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Cliff Owen / AP

Marine Corps members have been sharing nude photos of female service members on a private Facebook group called "Marines United," as Thomas Brennan originally reported. But this extends through every military branch and beyond Facebook, too. It's also on a web site, called AnonIB, which dates back to at least May 2016, according to Business Insider.

  • The Facebook group was 30,000 Marine Corps officers strong, and members reportedly encouraged each other to commit sexual assault. On the web site, they posted requests asking for photographs of specific colleagues' naked body parts, identifying them by name or where they are stationed.
  • After Brennan's story dropped, many left the Facebook group and found the site, where a Dropbox folder, "Girls of MU" with thousands of photographs inside, was posted in an effort to see the photos before the Facebook group was deleted.

Up next: The Marine Corps opened an investigation, and they are considering felony charges which would put Marine Corps members in prison for up to seven years, according to the Naval Criminal Investigative Service. Marine Commandant Gen. Robert Neller will brief the House Armed Services Committee next week.

The big picture: The Pentagon has been criticized in the past for not dealing with sexual assaults. In 2014 Rand Corporation found more than 20,000 service members had been sexually assaulted the previous year. Six times that number reported being sexually harassed, and in some cases the military has kicked out members who report sexual assaults.

Go deeper

Updated 37 mins ago - Politics & Policy

Inauguration Day dashboard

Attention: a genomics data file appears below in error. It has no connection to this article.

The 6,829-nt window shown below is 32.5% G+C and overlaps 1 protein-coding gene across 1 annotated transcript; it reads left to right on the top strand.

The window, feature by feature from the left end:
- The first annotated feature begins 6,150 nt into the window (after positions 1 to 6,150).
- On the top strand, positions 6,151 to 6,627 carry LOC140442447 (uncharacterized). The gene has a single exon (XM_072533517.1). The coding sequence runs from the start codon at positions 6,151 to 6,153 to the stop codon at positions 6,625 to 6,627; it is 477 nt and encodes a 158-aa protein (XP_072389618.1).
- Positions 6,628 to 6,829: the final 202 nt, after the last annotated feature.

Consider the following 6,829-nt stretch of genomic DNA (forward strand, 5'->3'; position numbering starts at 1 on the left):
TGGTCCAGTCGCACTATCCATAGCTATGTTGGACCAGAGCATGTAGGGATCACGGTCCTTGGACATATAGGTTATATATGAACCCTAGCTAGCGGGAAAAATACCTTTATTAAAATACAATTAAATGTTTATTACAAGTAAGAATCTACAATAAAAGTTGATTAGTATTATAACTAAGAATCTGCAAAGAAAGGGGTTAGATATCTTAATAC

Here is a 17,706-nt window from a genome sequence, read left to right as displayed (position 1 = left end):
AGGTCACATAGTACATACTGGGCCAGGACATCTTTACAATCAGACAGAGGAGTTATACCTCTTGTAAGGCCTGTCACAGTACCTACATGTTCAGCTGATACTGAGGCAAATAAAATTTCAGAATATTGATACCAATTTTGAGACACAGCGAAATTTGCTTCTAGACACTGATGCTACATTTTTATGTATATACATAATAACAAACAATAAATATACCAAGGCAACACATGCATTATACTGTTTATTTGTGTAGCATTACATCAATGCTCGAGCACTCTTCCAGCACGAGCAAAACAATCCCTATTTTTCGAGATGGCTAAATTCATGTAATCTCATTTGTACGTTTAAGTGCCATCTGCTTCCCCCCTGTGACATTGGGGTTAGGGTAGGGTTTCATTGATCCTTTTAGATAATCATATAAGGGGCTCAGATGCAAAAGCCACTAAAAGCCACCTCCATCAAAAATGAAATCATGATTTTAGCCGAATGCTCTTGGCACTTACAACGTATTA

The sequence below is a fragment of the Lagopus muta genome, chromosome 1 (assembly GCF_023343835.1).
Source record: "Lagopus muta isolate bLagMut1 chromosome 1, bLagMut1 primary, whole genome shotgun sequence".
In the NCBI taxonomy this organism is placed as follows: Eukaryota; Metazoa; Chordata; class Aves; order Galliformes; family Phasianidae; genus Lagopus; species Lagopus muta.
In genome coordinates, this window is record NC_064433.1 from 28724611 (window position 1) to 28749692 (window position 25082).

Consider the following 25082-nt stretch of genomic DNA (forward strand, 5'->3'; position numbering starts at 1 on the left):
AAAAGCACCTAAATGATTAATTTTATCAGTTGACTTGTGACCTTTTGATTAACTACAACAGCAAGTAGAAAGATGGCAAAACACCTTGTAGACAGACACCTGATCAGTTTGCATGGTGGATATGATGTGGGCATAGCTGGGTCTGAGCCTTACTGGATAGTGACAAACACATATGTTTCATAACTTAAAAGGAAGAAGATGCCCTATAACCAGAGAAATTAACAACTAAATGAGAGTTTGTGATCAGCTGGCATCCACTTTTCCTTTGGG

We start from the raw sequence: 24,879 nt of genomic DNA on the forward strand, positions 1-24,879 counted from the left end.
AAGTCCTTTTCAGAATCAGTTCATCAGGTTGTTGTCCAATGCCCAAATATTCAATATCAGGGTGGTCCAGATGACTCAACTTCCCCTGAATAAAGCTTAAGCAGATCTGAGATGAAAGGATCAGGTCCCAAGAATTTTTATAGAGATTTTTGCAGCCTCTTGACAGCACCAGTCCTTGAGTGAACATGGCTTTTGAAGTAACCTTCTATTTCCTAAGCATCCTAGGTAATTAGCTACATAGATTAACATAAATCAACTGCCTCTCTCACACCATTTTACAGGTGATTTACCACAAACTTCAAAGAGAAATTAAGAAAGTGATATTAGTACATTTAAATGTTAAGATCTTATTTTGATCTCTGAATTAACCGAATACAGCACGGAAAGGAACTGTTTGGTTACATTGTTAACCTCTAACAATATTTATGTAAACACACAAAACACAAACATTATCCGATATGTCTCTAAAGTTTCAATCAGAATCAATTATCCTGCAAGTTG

Screenshot: Fox News

President Trump has delivered a farewell speech and departed Washington for the last time on Air Force One, kicking off the day that will culminate with President-elect Joe Biden taking office.

What's next: The inaugural celebration for young Americans is being livestreamed, starting at 10am.

Updated 53 mins ago - Politics & Policy

Trump departs on final Air Force One flight

President Trump and his family took off on Air Force One at 9 a.m. on Wednesday morning for the final time en route to Florida.

The big picture: Trump's final hours as president were punctuated by his decisions to snub his successor's inauguration and grant pardons to many of his allies who have been swept up in corruption scandals.

Dion Rabouin, author of Markets
2 hours ago - Economy & Business

Janet Yellen said all the right things to reassure the markets

Illustration: Aïda Amer/Axios

Treasury Secretary nominee and former Fed chair Janet Yellen's confirmation hearing before the Senate Finance Committee on Tuesday showed markets just what they can expect from the administration of President-elect Joe Biden: more of what they got under President Trump — at least for now.

What it means: Investors and big companies reaped the benefits of ultralow U.S. interest rates and low taxes for most of Trump's term as well as significant increases in government spending, even before the coronavirus pandemic.

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